With new and increased legislation, there is a risk that boards will mainly focus on compliance and reporting. Boards need to take a broader approach while still taking reporting requirements seriously. Sustainability is a business issue, and the board needs to start with the business and its risks and opportunities. Determine the ambition, and then decide on the strategy and transition plan, which investors will require. Specifically, the integration of sustainability into the overall business strategy and board-level discussions is vital to success. Board members themselves need to understand the sustainability issues.

“ESG is a business issue, so treat it like that and not just a reporting issue” – Harri-Pekka Kaukkonen

ESG reporting is challenging for most companies and boards. The aim is to have the same quality for the ESG data as for the financial data, which will entail step-by-step learning. The quality is not fully there yet for most companies, and the audit committee will play a pivotal role in guiding that. To improve further, take advice from your auditors, collaborate with others, talk about the roadmap, and discuss the difficulties.

The CEO should be in the driver’s seat of sustainability integration for the company” Svante Forsberg

Practical ESG Reporting Tips

To begin with, extend the internal control set-up and reporting of ESG to the audit committee to solidify confidence in both: evidence of data across the entire organization and the external assurance process. Moreover, ensure external assurance on ESG data, for example, through your existing financial auditor and financial consolidation system. In doing so, coherence and comparison between financial and ESG data can be established. Finally, if your company has no assurance to date, start with a limited level, still following the regulation, then advance to the reasonable level. As this will be a requirement for the upcoming EU CSRD obligations in January 2023, it is best to act now.

“A good collaboration between ESG professionals and financial professionals is enormously important to get the data right.” Dr Jane Thostrup Jagd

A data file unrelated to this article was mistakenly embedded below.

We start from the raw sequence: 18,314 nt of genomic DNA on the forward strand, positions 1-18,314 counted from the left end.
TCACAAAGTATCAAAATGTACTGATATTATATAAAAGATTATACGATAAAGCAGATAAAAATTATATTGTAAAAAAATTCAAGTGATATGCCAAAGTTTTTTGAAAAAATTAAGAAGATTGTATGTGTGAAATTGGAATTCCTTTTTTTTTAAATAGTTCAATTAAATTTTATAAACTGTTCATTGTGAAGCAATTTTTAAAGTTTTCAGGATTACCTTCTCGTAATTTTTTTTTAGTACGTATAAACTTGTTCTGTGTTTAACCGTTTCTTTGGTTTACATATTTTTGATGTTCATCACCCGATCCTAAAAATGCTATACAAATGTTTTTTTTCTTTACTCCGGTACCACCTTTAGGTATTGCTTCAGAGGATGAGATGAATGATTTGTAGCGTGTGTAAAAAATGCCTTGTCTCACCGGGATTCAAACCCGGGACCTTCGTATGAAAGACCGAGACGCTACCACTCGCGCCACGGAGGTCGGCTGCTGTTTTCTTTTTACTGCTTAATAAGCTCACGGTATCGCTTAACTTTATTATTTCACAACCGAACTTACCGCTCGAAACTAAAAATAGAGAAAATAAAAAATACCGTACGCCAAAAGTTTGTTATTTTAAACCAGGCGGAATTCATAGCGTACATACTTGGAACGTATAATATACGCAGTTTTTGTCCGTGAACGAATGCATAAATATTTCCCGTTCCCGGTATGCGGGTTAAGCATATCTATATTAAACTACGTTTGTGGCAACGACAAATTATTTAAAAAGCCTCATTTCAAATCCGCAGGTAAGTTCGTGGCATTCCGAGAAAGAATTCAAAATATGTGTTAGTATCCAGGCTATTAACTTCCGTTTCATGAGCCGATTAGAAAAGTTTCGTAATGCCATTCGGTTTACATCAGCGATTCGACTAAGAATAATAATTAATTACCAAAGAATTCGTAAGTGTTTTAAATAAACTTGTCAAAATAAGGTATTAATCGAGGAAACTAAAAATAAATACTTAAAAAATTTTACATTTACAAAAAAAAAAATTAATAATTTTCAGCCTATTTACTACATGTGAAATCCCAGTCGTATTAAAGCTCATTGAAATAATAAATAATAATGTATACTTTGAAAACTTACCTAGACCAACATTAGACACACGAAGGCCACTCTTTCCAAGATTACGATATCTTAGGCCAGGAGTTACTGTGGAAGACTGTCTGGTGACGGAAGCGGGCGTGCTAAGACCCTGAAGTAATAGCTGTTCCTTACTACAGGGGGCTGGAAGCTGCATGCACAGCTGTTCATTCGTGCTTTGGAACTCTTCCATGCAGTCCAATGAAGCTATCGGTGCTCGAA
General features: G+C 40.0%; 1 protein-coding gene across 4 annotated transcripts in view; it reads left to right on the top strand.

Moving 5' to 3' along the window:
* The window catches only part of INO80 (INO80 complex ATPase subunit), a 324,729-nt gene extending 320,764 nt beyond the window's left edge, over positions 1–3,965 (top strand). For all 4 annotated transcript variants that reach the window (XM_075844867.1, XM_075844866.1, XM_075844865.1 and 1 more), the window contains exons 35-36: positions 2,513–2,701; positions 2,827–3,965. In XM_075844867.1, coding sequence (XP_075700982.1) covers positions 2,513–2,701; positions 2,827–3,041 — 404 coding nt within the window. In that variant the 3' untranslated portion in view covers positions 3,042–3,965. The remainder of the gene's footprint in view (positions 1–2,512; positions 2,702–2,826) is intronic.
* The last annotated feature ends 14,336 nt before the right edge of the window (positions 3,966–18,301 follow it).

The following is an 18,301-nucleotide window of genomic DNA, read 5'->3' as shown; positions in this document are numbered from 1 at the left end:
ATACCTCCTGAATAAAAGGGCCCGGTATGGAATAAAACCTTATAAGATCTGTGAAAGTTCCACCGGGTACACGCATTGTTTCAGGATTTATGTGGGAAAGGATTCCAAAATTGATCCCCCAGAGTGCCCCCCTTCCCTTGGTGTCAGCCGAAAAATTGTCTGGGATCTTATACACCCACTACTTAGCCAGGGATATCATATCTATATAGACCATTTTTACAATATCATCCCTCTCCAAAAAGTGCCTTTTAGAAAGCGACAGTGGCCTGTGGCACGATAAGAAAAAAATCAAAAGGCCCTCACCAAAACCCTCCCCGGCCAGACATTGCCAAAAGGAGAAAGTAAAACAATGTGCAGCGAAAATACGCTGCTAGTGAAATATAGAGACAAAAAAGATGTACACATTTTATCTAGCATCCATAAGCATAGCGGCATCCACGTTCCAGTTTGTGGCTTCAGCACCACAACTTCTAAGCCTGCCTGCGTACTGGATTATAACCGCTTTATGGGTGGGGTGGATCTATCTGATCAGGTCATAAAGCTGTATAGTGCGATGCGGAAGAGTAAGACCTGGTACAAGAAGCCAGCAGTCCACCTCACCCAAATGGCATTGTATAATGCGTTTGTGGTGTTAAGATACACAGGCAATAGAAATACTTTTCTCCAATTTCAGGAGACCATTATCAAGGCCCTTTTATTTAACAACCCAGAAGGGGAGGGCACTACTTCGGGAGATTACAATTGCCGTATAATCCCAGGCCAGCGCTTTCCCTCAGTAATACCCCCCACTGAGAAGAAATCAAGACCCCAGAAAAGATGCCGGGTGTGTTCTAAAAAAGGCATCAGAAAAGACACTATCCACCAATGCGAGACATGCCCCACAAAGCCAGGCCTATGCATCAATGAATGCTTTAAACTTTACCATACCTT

Key Considerations for Boards

  • Step-by-step – start small, conceptualize your ambitions in terms of strategy first. Understand that you cannot satisfy all stakeholders.
  • Take a top-down approach. The CEO and the Board must make strategic ESG decisions and actions.
  • Look inward – does your company have sufficient knowledge and skills about ESG risks and opportunities? Do you efficiently manage third-party risks? How does ESG fit into the company culture and strategic agenda?
  • Educate – request auditors to advise and support the assessment and ascertain the reporting (even if detailed requirements are not yet in place). Ensure to train the board to gain a comprehensive understanding of the implications of the ESG journey.
  • Collaborate with other companies and stakeholders and internally between the Sustainability, Finance, Risk, and Business Development departments. A holistic approach is key to achieving high-quality results and data and reporting.
  • Measure – establish meaningful KPIs and track with continuity at the board level.
  • Tell the truth – don’t be too optimistic about the company’s roadmap for the future. Honesty is essential for progress.
  • Be an opportunist – the customer demand for ESG and industry-specific changes can be a boost instead of a burden!

To learn more and join Boards Impact Forum 

The full presentation from the event can be found here

The recording from the webinar can be found here

Upcoming webinars at Boards Impact Forum Our Events – Boards Impact Forum

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Blogpost written with support of Annachiara Torciano, Prime Weber Shandwick